We headed back to Delhi and Humayun’s Tomb, accessible via layers of serene gardens and fountains that have been lovingly renovated in recent years. The hubbub of the city suddenly seemed far away, and the graceful burial place reminded me of another famous building.
“It should,” smiled Ashoka. “Humayun’s Tomb was the inspiration for the Taj Mahal. The two serve as examples of the beginning and the end of Mughal architecture.”
Built for the second Mughal emperor by his widow in 1570, Humayun’s Tomb incorporates Hindu design along with deep vaulted recesses that allow the midday light to illuminate its somber chambers.
It was here that the Mughals first attempted to attain the four elements that would later define future imperial building.
“Perfect symmetry, the high double onion domes, inlay work and charbagh, the formal gardens and fountains that depict the Quran’s description of paradise,” said Ashoka.
Now, I felt primed for the two-hour train ride to the Taj Mahal, where Ashoka said these elements were perfectly harmonized a century later. But there were a few other stops to follow through on Delhi’s historical chronology.
Completed in 1648, the Red Fort was the imperial residence of Shah Jahan, the emperor who founded Delhi. Surrounded by thick red sandstone walls, the fort’s riches have been plundered through the years. It felt more stubbornly militaristic than the opulent seat of Mughal power that it once was, but there was still evidence of wealth in its appearance. I found beautiful craftwork, lush carvings and pietra dura, fine inlay work imported from Italy.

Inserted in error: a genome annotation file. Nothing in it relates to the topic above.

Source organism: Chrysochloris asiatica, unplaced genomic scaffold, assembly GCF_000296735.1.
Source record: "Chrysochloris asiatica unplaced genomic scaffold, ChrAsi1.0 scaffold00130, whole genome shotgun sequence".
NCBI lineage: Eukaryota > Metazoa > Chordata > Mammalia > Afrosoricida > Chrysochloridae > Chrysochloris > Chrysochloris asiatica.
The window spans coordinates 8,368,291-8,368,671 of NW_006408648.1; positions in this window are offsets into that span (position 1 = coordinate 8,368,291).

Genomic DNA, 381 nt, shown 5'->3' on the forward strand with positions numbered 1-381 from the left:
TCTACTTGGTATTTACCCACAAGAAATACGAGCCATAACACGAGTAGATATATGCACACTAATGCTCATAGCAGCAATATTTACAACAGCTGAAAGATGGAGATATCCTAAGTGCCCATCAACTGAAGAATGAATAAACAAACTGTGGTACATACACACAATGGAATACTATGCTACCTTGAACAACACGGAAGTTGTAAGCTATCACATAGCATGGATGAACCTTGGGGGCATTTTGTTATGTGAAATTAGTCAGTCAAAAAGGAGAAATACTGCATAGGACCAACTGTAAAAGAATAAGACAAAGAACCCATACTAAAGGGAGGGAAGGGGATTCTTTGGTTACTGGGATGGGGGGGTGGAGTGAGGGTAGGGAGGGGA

Outside the fort’s Lahore Gate, Ashoka negotiated for a rickshaw driver to take us down Chandni Chowk, the crowded narrow alleys of Old Delhi. We could have hired an auto-rickshaw, which is motor-powered and suitable for covering much of Delhi, but the old city is best navigated in a human-powered cycle-rickshaw. The driver plunged his leg to a pedal and we careened down crowded lanes past tiny storefronts stocked with hordes of wedding goods, silver and gold antiques, garlands of flowers and even a store selling firework supplies.
In many ways, Old Delhi is still separate from the rest of Delhi, with its Muslim population rarely heading beyond the degenerating city walls. It is a place of occasional unrest (hiring a guide is advised, and clients should avoid Fridays when mosque traffic clogs the streets with the faithful) but it is an intoxicating immersion into old India.
We exited the labyrinth at the foot of the stairs leading to Jama Masjid, the last building of Shah Jahan’s reign, finished in 1658. Beggars, some of them cruelly disabled, lined the entrance to India’s largest mosque. Signs instructed me to remove my shoes and cover my legs with a sarong.
The open-air mosque is large enough to accommodate 25,000 people and its immense vaulted recess faces the direction of Mecca. The courtyard struck me as a stage of sorts, with men carefullly studying newspapers next to fountains — used for ritual ablutions before prayer, Ashoka explained — and families touring the site, usually with a mother-in-law in tow, her neck ringed in a brilliant sari. We climbed one minaret for a view of Delhi through the smog and fading light of day.
Surveying the panorama, I could see that the city had shared much with me, guiding a willing student through essential elements of India’s recent past.